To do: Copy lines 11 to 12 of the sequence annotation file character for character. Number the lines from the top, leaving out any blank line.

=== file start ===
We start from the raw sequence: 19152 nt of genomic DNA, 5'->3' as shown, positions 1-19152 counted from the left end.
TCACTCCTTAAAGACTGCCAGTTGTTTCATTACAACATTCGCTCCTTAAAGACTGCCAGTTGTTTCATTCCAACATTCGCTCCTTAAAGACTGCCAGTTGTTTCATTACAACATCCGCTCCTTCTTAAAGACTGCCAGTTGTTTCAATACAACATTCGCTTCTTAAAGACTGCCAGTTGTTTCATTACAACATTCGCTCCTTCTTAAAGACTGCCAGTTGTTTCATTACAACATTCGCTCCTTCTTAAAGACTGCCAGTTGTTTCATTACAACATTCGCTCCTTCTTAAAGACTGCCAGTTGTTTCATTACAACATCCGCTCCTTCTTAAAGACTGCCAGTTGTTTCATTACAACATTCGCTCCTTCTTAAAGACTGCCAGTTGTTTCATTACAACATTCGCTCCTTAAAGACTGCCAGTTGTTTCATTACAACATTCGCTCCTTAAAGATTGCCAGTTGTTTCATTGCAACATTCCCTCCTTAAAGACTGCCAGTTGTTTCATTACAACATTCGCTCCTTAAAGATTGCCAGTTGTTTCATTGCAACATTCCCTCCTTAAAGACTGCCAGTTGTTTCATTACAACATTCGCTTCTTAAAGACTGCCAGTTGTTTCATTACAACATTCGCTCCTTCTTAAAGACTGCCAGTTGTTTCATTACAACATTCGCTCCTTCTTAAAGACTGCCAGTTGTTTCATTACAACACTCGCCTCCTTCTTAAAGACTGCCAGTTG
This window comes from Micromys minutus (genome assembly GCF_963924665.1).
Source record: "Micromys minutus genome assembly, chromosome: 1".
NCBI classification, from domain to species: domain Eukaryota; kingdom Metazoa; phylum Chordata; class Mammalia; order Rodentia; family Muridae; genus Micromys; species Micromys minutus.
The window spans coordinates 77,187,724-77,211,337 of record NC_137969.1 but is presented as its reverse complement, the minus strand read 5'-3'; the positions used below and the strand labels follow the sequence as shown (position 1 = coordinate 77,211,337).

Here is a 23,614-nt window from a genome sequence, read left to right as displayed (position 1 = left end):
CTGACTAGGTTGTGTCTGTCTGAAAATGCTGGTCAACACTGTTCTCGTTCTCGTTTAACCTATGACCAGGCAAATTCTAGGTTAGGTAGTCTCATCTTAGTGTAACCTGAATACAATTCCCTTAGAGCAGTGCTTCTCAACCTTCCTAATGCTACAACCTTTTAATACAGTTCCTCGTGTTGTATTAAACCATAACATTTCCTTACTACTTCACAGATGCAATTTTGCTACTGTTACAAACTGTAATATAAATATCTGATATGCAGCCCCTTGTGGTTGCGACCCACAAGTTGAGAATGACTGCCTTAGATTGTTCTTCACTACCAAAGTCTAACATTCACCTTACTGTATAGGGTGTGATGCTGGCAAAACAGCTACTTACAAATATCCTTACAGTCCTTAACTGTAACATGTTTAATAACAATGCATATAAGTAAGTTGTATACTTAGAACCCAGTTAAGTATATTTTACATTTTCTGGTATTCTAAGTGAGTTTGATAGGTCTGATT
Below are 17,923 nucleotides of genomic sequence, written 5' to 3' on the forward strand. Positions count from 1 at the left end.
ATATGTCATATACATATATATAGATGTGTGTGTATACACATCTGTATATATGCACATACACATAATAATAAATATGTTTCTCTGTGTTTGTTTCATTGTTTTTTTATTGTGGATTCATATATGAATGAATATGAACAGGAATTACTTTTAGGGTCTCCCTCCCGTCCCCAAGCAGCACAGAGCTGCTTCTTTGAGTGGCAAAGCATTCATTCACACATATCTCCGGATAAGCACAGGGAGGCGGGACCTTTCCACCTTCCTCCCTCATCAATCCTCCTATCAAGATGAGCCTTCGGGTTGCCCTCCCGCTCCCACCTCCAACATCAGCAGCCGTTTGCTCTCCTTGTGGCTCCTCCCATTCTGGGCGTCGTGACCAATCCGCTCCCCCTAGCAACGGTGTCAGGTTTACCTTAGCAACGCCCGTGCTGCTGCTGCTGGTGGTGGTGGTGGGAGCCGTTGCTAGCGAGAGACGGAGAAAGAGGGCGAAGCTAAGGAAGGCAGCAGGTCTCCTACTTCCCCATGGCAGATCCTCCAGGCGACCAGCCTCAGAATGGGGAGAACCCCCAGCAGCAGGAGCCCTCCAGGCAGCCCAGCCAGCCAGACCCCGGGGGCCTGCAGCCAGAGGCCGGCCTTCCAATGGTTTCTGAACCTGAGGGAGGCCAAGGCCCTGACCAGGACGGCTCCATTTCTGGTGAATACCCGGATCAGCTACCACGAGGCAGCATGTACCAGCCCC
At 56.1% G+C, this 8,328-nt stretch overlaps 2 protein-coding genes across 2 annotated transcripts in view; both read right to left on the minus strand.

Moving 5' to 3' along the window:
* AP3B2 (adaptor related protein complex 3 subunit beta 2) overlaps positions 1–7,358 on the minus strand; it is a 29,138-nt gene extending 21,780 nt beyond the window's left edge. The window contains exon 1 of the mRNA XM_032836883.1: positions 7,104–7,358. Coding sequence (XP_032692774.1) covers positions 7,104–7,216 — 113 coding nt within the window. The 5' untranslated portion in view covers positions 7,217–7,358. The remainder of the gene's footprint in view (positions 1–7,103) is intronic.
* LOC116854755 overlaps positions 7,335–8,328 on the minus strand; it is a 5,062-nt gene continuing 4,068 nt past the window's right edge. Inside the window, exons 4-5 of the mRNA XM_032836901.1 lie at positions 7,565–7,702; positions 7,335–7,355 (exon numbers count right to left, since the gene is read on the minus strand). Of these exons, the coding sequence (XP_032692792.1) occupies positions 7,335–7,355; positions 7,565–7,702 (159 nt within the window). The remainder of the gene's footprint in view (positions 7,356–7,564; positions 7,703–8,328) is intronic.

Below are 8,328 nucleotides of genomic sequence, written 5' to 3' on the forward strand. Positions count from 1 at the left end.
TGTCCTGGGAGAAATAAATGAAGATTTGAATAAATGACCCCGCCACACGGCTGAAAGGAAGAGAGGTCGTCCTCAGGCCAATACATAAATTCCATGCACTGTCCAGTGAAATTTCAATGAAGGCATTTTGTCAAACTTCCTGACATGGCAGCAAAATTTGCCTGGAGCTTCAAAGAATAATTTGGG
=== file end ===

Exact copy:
At 56.1% G+C, this 8,328-nt stretch overlaps 2 protein-coding genes across 2 annotated transcripts in view; both read right to left on the minus strand.

Moving 5' to 3' along the window: